Book Review: Perfect Software and Other Illusions About Testing

“Perfect Software and Other Illusions About Testing”, by Gerald Weinberg, is the best book on testing I have ever read.  It is a must-read for anyone who works with software: CEOs, CTOs, scrum masters, team leads, developers, product owners, business analysts, and software testers.

Before I get into why this book is so great, I’ll first acquaint you with the author.  Gerald “Jerry” Weinberg (1933-2018) was involved in the creation of software for over fifty years.  Early in his career he worked for NASA on Project Mercury, the project that created spacecraft that allowed a human to orbit the earth.  For decades he consulted with companies about building quality software, and over those years he gained a great deal of wisdom about software testing.  “Perfect Software”, which was published in 2014, seems to me to be the culmination of his years of experience.

The book is divided into several chapters, each of which looks at a particular aspect of software testing. Many examples are given from Jerry’s consulting experience, and each chapter closes with a summary and a list of common mistakes that companies make.  Rather than summarizing the lessons he imparts, I think it would be best to include Jerry’s own words here.  Here are some of my favorite quotes from the book:

“Before you even begin to test, ask yourself: What questions do I have about this product’s risks?  Will testing help answer these questions?”

“There are an infinite number of possible tests…Since we can’t test everything, any set of real tests is some kind of sample- a portion, piece, or segment that is in some way representative of a whole set of possible tests.”

“Knowing about the structure of the software you’re testing can help you to identify special cases, subtle features, and important ranges to try- all of which can help narrow the inference gap between what the software can do and what it will do during actual use.”

“Testing gathers information about a product; it does not fix things it finds that are wrong.”

“If you’re going to ignore information or go ahead with predetermined plans despite what the tests turn up, don’t bother testing.”

“If you blame messengers for bringing news you don’t want to hear, you’ll be rewarded by not hearing the news you should hear.”

“Quality is a product of the entire development process.  Poor testing can lead to poor quality, but good testing won’t lead to good quality unless all other parts of the process are in place and performed properly.”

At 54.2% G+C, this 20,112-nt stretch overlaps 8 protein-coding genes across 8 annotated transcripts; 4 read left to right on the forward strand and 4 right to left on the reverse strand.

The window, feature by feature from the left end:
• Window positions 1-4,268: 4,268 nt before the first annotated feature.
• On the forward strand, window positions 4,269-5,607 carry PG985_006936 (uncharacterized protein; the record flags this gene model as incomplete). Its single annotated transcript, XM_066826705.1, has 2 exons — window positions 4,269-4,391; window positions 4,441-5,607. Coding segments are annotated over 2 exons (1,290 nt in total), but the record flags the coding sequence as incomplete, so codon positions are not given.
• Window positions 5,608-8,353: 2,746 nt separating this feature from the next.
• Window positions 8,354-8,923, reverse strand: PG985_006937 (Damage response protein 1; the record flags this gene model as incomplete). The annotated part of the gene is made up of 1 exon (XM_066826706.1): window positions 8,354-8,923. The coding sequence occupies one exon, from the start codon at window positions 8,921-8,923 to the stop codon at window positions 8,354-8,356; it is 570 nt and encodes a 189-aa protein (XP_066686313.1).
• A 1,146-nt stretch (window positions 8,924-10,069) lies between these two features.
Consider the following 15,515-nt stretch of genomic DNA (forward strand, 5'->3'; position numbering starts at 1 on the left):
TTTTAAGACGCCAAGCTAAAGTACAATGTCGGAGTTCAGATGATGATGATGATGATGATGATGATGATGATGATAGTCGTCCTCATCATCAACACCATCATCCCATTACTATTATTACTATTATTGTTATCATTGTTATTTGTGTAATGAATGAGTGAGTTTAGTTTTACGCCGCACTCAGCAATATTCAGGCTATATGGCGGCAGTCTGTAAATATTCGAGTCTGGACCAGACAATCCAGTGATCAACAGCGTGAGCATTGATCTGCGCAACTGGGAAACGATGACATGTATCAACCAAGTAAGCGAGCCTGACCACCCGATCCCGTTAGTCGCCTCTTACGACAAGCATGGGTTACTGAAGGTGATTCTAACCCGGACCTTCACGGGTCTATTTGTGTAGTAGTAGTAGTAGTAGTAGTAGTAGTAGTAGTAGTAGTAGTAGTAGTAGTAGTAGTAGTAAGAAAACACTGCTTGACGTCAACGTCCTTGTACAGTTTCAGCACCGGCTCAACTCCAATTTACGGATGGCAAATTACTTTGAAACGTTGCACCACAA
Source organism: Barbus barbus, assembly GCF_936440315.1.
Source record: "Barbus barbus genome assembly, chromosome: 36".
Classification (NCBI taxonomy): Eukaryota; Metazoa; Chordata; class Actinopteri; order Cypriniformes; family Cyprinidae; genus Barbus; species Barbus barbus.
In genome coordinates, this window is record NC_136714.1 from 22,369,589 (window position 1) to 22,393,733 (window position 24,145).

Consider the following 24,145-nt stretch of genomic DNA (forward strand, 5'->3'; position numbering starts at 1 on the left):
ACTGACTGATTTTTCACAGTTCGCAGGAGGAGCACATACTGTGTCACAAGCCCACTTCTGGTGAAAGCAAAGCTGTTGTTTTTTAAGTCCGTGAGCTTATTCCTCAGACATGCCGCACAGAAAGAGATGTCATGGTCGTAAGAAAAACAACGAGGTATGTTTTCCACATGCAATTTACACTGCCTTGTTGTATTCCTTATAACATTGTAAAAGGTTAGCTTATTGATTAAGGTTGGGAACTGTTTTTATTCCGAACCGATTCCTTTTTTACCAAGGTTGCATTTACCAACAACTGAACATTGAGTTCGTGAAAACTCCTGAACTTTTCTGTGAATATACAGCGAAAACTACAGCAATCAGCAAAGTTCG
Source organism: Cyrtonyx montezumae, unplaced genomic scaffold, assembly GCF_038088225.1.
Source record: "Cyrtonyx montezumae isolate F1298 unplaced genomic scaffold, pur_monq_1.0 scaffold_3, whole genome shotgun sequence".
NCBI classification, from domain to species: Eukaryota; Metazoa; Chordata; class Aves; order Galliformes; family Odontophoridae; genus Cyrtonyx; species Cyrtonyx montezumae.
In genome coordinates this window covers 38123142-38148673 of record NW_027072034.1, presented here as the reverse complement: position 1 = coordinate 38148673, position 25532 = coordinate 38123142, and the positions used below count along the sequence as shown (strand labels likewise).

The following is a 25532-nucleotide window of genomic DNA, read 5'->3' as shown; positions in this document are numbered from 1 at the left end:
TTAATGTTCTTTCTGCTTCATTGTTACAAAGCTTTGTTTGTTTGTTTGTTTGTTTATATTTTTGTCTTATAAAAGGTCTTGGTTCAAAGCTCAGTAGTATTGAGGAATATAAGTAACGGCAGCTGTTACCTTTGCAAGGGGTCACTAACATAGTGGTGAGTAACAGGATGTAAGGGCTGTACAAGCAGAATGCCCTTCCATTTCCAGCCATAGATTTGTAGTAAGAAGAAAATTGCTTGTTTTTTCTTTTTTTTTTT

“Testing starts at project conception, or before. If you don’t know this, you don’t understand testing at all.”

“Without a process that includes regular technical reviews, no project will rise above mediocrity, no matter how good its machine-testing process.”

“No developer is good enough to consistently do it alone, and do it right.”

“Data are meaningless until someone determines their meaning.  Different people give different meanings to the same data.  Gather data, then sit down and ponder at least three possible meanings.”

“When someone says, ‘The response should be very fast’, what does that mean, exactly?  What meanings do ‘should’, ‘very’, and ‘fast’ give to the stated information?”

“Numbers can be useful, but only if they’re validated by personal observation and set in context by a story about them.”

“Garbage arranged in a spreadsheet is still garbage.”

Jerry uses many great hypothetical scenarios to illustrate his points, and he also uses real-world examples from his years of consulting.  Here are some of my favorites:

  • The tester who didn’t log a bug he found because it wasn’t in “his” component
  • The manager who thought that the project was ready to ship because they ran 600,000 test cases and “nothing crashed the system”
  • The team who thought their biggest problem was their bug-tracking system, because the system couldn’t handle their 140,000 open bugs
  • The team who took so long to triage bugs that couldn’t make a decision on any of them, resulting in 129 undiscussed and unfixed bugs
  • The tester who assumed that her new automated test tool was working correctly because all the tests displayed in green at the end
  • The developer-tester team who were gaming the bug bounty system by having the developer add bugs to the code, the tester find the bugs quickly, and the developer fix them just as quickly, resulting in rewards for both
  • The VP of Development who wanted a really big written test plan so he could have something big to slam down on a desk to “prove” that they had tested well

If you would like to think about what role testing plays in your software development project, what constitutes a good test, how to plan testing for a project, or how to interpret test data in order to make management decisions, then “Perfect Software” is the book for you.  I plan to re-read this book every year to make sure that I have fully retained all the lessons it offers.

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